Terre del Conero

In this section you will find many interesting facts and insights about our area, its food and traditions. You will also come across many tips about healthy eating, and there are some simple recipes that you can use to enjoy our products.

Bread and its origins


Cereals and legumes have always been the staple food of the Marche, even before the domain of the Papal State, when this territory was suited to the cultivation of wheat. In the past, the geographer Strabone noted the production of wine and wheat in the area of ​​Conero.

When the Marche became "the breadbasket of the Papal State", the minor cereal crops such as barley, millet, oats, rye, and barley were gradually abandoned, surviving only in marginal areas; and corn, which was introduced in the eighteenth century, would reduce them further

In Ancona, the control and management of cereals was assigned to three counsellors called 'Abbondanzieri', who oversaw the collection of grains and flours in the municipal Warehouses ("of the Abundance"), the milling and then the bakery. The ‘Flour Building’, that later became the Palazzo degli Anziani, was the gathering place for the cereals, from where a record was kept of all the incomings and outgoings, thereby guaranteeing necessary stock levels, even at the cost of importing other cereals. The provisions of the law were then designed to ensure that the bakers were never short of bread, with the obligation of maintaining stocks in ‘credentia' or on the shelf.

The people of Ancona preferred homemade bread, which was home-cooked and also cooked at the bakers, who had the duty to accommodate the baking of the bread of others by commission. There were strict rules on tariffs, decided on the basis of the size and number of loaves.

The price lists of the bakeries became more and more complex over time, reaching even to the point of specifically mentioning some different qualities of loaves. One of the types mentioned was "brown bread" meaning in this case a product that is not obtained with the best flour but with a ground that is more or less brown . The color, variously 'gray' was due to the mixing of cereals (with a greater or lesser residual bran). The bread of the peasants and the poor was dark, mixed with a little sifted flour,  enriched often with other ingredients that gave substance and flavor, in some cases even certain herbs with properties to ‘anesthetize’ or at least alleviate hunger. It was the so-called bread of 'compensation', which is packed with substitute ingredients that are more or less noble (coarse grains , beans, chick peas, vetch, chestnuts). In times of famine, every edible resource was used, even the toughest and most disgusting. Moreover, even in ordinary times they drew from animal feed, crafting loaves of sorghum, generally used as fodder, or they even kneaded bread with acorns, a gimmick that seems to have been quite widespread in the areas of Marche.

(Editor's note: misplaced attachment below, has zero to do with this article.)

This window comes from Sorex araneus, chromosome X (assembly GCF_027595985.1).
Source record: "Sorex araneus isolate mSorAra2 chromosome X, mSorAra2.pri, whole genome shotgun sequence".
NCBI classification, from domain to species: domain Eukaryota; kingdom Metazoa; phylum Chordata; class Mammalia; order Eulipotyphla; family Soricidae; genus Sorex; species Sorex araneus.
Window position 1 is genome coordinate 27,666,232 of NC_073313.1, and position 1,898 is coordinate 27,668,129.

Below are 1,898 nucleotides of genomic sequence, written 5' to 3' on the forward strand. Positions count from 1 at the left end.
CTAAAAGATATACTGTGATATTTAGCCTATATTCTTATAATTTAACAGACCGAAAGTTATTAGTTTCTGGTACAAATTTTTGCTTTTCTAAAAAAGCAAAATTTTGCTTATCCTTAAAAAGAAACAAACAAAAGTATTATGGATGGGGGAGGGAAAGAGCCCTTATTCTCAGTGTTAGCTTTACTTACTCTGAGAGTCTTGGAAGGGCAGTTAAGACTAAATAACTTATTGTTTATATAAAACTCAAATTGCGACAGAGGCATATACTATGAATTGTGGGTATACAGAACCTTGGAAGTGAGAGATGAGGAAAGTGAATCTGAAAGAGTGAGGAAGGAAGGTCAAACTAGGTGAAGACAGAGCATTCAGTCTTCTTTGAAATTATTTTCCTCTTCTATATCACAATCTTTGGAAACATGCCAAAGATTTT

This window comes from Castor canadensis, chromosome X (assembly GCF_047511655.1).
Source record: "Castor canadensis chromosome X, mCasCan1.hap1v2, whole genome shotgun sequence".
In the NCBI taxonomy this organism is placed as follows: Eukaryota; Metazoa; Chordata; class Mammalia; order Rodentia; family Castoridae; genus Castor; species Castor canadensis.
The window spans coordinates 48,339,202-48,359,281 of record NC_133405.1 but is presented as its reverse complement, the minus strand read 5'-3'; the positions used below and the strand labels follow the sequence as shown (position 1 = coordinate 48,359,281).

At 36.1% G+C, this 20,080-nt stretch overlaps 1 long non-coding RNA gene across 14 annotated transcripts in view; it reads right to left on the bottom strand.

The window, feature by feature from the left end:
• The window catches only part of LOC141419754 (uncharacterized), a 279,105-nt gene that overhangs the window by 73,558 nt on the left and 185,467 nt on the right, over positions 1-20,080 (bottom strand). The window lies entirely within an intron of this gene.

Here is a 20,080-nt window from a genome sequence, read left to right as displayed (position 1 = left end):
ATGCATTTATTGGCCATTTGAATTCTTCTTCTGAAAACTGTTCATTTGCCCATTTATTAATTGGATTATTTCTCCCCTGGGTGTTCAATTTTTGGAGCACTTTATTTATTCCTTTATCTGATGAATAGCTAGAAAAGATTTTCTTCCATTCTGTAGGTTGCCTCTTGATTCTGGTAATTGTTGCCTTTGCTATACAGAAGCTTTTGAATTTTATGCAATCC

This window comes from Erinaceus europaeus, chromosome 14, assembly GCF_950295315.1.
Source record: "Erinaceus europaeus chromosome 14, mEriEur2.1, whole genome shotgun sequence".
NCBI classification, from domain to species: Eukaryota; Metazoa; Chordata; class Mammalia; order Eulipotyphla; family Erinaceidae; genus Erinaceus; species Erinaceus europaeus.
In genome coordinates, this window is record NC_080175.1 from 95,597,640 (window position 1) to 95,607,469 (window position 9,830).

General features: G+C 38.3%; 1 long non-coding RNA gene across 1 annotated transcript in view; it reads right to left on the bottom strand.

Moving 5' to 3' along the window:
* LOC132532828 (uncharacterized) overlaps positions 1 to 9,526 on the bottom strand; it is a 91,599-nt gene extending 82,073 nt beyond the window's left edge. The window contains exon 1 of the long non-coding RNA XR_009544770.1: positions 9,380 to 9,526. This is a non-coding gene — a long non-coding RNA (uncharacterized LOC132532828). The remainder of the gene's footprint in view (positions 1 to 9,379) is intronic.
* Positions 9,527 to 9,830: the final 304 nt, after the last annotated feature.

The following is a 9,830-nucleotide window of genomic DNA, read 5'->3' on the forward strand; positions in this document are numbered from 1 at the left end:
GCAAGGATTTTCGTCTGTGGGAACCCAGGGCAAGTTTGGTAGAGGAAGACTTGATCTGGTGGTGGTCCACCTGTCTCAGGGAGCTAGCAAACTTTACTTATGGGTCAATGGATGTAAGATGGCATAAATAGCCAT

In fact a doctor from Urbino, Costanzo Felici, wrote late in the 1500s “[The acorn] today still assists in feeding the poor and the needy when they have nothing else better to eat, they make bread out of it, but it is very disgusting to see and to enjoy". Memories from the nineteenth century recall that acorn bread was also found inland in the Ancona area, and still on the threshold of 2000, rural sociologists have found it around the Pesaro area.

However, in the humbler country homes, bread was baked in large quantities to save fuel; once it had become hard during the days, it was eaten by soaking it into soups or milk for breakfast in the morning. If it became dry it transformed into breadcrumbs, this very familiar and particularly recurrent ingredient in country and popular cuisine.

Large trays or long loaves of bread were baked in ovens, sometimes built outside the houses in an external pavilion, or at the village baker’s. The baker would use a sort of stamp in order to recognize the loaves and to identify and recognize the batch of each family. As to the level of sophistication it is well-known that the crumbs were darker for families of a more modest income.

White bread, a pure accompaniment to lavish and sumptuous dishes, was in fact only reserved for the aristocratic classes. White bread was considered the ‘loaf par excellence’ (the lower classes would only consume it if they were seriously ill), and this positive assessment was refelected in the price lists of the bakers of Ancona, who regarded it as being of the finest quality, compared to the less prestigious but equally decent "big bread, good and well cared for," or the "low bread" and the aforementioned "brown bread".

Inevitably the performance of ovens and bakers would veer towards more complex preparation. This would increase the quality and the performance of the shop, because the workers from simple "panfacoli" (bread makers) would became ‘cialdonari', in other words also retailers of biscuits and sweet buns, including the ‘goodies’, referred to in an edict of 1790, like the "Buzzolati" (biscuits called 'donuts with sugar, ‘melazzo’, and cooked grape juice, or even biscuits "with eggs" with aniseed and water), or ‘Genovese cookies', ‘split biscuits’, as well as fresh pastries such as 'maritozzi’ and any other pastry made with yeast’, or «cresciole di tritello», that has survived in the traditions of some villages of Ancona.

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Terre del Conero Agricoltori per Natura, soc. coop. agr. Via Peschiera 30, 60020 Sirolo (AN) P.IVA 02474980428
European Agricultural Fund for Rural Development